We all know there are some problematic cops working in Colorado and across the country. No professional demographic is perfect.
How many cops does the public need to be worried about, though? Police officers take oaths to protect the residents of their communities. Most of them unquestionably do that, and in circumstances that are sometimes trying. Some of them don’t, however. How big is their population?
It depends on the information source being solicited. One police union principal states his belief that “policemen tend to be more honest and more trustworthy than the average citizen.”
That assessment might be true. It doesn’t go far, though, toward dampening some relevant numbers currently spotlighted from an unprecedented study into police misconduct nationally. USA Today reporters working with a nonprofit group focused on enhancing public accountability are releasing what is termed “the biggest collection of police misconduct records” ever.
The numbers are sobering. The researchers stress the following findings from a probe covering a 10-year span. It includes “tens of thousands” of documents relevant to internal police hearings and reports, lawsuit settlements and information received in response to states’ disclosure laws.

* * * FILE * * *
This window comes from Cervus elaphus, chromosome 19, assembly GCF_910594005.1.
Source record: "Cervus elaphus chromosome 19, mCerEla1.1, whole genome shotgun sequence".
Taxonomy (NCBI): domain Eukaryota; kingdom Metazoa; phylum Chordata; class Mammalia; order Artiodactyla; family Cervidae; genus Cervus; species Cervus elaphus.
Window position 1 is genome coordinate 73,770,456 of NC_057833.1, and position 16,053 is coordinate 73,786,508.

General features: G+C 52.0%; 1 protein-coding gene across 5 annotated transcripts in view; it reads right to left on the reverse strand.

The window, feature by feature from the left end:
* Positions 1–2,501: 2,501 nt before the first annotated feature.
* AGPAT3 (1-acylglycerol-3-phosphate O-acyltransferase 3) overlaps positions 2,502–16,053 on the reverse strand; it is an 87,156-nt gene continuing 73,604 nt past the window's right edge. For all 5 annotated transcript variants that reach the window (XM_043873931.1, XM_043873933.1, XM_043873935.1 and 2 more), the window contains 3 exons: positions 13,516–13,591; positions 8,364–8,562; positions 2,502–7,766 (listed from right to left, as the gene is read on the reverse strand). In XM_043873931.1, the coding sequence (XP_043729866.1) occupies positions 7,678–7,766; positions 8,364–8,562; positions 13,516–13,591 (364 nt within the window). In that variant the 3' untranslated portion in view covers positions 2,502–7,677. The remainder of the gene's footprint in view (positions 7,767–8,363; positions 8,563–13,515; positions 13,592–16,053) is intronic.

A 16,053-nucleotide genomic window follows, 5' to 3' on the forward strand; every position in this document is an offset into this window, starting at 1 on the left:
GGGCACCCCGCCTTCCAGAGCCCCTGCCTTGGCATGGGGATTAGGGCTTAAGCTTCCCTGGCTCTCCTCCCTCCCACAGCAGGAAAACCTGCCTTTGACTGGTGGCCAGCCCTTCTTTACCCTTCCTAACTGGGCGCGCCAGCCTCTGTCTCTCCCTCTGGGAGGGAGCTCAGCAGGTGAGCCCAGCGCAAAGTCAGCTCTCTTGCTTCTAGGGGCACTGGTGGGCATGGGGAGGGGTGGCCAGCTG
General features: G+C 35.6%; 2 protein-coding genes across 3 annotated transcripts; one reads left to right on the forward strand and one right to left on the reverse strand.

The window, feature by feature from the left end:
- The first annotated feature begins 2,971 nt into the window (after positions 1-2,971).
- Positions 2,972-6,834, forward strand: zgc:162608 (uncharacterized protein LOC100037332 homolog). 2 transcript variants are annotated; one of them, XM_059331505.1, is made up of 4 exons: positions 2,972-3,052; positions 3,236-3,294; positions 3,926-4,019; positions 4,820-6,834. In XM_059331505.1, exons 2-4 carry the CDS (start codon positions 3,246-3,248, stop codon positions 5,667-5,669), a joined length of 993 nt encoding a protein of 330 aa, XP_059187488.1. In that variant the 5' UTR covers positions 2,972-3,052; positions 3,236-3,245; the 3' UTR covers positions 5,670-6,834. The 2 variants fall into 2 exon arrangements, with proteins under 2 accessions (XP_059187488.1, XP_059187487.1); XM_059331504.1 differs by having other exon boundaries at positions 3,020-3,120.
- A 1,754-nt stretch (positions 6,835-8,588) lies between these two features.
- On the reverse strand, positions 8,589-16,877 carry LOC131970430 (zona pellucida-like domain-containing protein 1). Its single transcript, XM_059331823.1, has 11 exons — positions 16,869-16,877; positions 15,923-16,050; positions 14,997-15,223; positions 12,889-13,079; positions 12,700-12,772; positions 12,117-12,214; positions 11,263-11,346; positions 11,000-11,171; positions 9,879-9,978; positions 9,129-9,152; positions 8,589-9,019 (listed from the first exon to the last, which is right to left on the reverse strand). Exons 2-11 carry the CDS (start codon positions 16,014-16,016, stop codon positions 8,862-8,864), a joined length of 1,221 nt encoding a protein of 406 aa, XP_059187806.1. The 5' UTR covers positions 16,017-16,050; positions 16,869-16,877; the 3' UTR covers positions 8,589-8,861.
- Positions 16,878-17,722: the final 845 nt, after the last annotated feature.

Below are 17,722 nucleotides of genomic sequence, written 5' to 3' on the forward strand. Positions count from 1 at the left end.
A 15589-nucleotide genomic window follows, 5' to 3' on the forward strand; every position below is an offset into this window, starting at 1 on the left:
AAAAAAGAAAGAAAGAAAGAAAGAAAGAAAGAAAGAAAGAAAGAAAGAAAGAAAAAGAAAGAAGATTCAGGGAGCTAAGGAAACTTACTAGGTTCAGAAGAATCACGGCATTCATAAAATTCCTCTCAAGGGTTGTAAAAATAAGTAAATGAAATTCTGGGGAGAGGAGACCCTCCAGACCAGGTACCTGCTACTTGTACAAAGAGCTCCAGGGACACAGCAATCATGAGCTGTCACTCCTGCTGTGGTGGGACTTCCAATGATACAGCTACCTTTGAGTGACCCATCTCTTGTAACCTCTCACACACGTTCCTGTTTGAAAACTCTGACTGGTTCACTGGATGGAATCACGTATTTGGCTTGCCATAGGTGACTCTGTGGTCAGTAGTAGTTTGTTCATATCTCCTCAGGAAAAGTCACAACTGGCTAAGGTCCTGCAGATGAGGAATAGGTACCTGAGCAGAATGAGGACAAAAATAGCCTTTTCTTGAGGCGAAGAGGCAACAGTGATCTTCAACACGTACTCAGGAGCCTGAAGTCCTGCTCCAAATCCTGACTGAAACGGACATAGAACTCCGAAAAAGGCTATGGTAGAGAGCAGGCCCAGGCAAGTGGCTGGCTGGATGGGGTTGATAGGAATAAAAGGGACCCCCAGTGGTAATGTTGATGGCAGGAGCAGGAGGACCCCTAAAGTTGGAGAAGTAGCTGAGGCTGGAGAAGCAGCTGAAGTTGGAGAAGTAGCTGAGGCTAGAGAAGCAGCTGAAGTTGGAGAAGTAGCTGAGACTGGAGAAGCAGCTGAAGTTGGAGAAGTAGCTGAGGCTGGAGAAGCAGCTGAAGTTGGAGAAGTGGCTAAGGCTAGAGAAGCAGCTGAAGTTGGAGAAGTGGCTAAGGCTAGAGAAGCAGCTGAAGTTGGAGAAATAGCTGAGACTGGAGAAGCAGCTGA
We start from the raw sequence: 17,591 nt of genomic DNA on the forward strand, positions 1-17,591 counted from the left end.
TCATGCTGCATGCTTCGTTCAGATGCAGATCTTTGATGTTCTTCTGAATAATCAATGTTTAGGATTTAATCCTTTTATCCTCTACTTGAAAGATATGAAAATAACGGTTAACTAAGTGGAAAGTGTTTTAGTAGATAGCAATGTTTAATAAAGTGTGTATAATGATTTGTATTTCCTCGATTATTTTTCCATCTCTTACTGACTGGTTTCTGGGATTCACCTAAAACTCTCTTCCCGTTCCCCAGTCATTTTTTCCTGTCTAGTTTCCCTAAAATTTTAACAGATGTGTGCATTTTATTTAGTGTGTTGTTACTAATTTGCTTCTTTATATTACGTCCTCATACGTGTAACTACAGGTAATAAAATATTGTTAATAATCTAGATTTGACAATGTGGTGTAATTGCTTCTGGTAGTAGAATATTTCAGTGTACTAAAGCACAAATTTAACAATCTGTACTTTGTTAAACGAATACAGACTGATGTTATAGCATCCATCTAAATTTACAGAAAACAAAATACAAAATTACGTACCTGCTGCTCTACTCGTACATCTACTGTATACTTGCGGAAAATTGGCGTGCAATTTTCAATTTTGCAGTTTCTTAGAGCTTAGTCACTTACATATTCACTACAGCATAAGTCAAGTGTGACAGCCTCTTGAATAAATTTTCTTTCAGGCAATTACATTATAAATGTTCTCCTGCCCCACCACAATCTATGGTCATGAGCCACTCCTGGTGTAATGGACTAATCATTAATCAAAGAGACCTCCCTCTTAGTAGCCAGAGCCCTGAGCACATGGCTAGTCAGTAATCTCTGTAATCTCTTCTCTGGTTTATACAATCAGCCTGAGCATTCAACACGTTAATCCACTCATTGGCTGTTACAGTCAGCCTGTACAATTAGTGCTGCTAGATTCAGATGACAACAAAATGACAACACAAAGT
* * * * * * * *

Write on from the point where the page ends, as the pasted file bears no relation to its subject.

- 30,000 officers decertified from duty
- Nearly 23,000 investigations into excessive force
- Over 3,000 allegations of sexual misconduct
- 5,000-plus officers placed on tracking lists for their diminished credibility as witnesses
The public will soon be privy to reams of material made available via databases and other sources. Study authors say broad disclosure is needed “to give the public an opportunity to examine their police department and the broader issue of police misconduct.”